The Economic and Financial Crimes Commission (EFCC) has prayed a Federal High Court in Abuja to order final forfeiture of $899, 600 linked to former Secretary to Bauchi State Government (SSG), Ibrahim Ahmed Dandija.
Counsel to the EFCC, Ekele Iheanacho urged Justice Zainab Abubakar to make the order, following his application for final forfeiture of the funds to the Federal Government.
A report by NAN stated that while the EFCC is the applicant, Abdallah Suleiman, Ahmed Ibrahim Dandija and Sigma Apartments Ltd. are 1st to 3rd respondents respectively in the suit marked: FHC/ABJ/CS/1986/19.
Although the matter was formerly before Justice Folashade Giwa-Ogunbanjo, the case was reassigned to Justice Abubakar following Giwa-Ogunbanjo’s transfer to another division.
NAN reports that Justice Giwa-Ogunbanjo had, on Oct. 31, 2019, granted an interim forfeiture application in respect of the funds brought by Iheanacho, through an ex-parte motion.
The money, the lawyer averred, was established to be proceeds of fraudulent activities.
He said that the commission received intelligence bordering on money laundering regarding illicit funds stashed at Sigma Apartment Ltd. located at Wuse, Abuja.
Iheanacho said that based on the intelligence, the house was searched and a safe was found that contained the money.
He told the court that investigations revealed that the apartment was secured by a former SSG to the Bauchi State government, Dandija, to store his valuables but that all efforts to get him were unsuccessful as he had refused to honour the invitation to explain his connection to the money.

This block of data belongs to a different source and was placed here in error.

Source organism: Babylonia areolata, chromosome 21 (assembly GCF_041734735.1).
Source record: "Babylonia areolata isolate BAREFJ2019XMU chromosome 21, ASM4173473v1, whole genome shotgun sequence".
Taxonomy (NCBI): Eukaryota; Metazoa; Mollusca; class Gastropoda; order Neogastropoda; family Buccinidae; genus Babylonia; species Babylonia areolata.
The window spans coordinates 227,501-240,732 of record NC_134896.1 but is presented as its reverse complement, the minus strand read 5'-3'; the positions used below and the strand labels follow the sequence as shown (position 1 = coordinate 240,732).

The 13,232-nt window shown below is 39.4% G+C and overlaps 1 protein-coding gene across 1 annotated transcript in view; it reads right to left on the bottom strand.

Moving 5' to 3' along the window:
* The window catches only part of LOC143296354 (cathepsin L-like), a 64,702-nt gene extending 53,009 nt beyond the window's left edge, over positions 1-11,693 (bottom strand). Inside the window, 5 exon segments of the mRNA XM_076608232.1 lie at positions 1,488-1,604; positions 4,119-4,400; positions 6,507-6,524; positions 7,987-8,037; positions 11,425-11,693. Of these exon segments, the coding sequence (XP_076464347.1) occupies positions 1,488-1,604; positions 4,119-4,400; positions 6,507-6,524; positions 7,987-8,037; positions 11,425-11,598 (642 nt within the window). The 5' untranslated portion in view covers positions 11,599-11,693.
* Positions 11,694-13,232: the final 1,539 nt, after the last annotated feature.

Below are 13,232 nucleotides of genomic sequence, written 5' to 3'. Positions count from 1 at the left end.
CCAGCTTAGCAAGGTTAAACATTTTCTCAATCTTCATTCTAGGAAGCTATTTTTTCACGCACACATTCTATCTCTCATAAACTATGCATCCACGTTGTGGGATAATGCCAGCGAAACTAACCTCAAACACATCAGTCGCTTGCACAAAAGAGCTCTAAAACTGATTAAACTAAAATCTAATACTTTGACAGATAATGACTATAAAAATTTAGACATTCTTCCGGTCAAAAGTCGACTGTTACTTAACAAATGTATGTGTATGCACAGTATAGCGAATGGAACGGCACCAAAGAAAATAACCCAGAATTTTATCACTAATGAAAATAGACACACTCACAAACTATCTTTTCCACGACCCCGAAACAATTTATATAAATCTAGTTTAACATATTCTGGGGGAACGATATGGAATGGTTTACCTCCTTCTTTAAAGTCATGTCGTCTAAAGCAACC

The lawyer further revealed that one Abdallah Suleiman later came forth to claim the money, stating that “he engages in chartering of aircrafts through his company Montes Auri Ltd and that the money was received on behalf of a company.”
The EFCC counsel, however, said that investigations at the Federal Airport Authority of Nigeria (FAAN) by the anti-graft agency failed to establish Suleiman’s claim.
Justice Giwa-Ogunbanjo, then, granted the prayer sought by the EFCC and directed that the order be published in a national newspaper for persons with interest in the funds sought to be forfeited to appear before the court to show cause why the final order of the forfeiture of the funds should not be made in favour of the Federal Government.
Meanwhile, when the matter was called before the current presiding judge, Justice Abubakar, Iheanacho told the court that he had an application for final forfeiture of the money to the Federal Government.
He said he was ready to proceed with the application subject to court’s convenience.
The judge then inquired from lawyers to the respondents if they had been served with the motion on notice and they confirmed, adding that they had also responded too.
Counsel to the 1st respondent (Abdallah Suleiman), Blessing Anazodo, said a preliminary objection and also application seeking leave to regularise the said preliminary objection had been filed.
Justice Abubakar then granted leave to Iheanacho to move the motion.
Moving the motion, the the lawyer informed the court that he filed motion on notice dated and filed on Dec. 2, 2019, seeking for final forfeiture of the money.
He said the motion was supported by 37-paragraph affidavit.
He urged the court to grant the commission’s plea for a final forfeiture order of the funds to the Federal Government.
But Anazodo, after moving the application to regularise the processes, asked the court to set aside the earlier interim order granted for the forfriture of the funds.
The lawyer also prayed the court to compel the EFCC to return the money to the respondent.
Responding, the EFCC lawyer argued that a counter affidavit had been filed to oppose the 1st respondent’s preliminary objection.
He urged the court to dismiss the application.
However, counsel to 2nd respondent, A. O Usman, and lawyer to the 3rd respondent, Ademola Adeleye, informed the court that though they filed counter affidavits, they were not opposing the reliefs being sought by the EFCC.
Justice Abubakar adjourned the matter until Jan. 31 for judgment.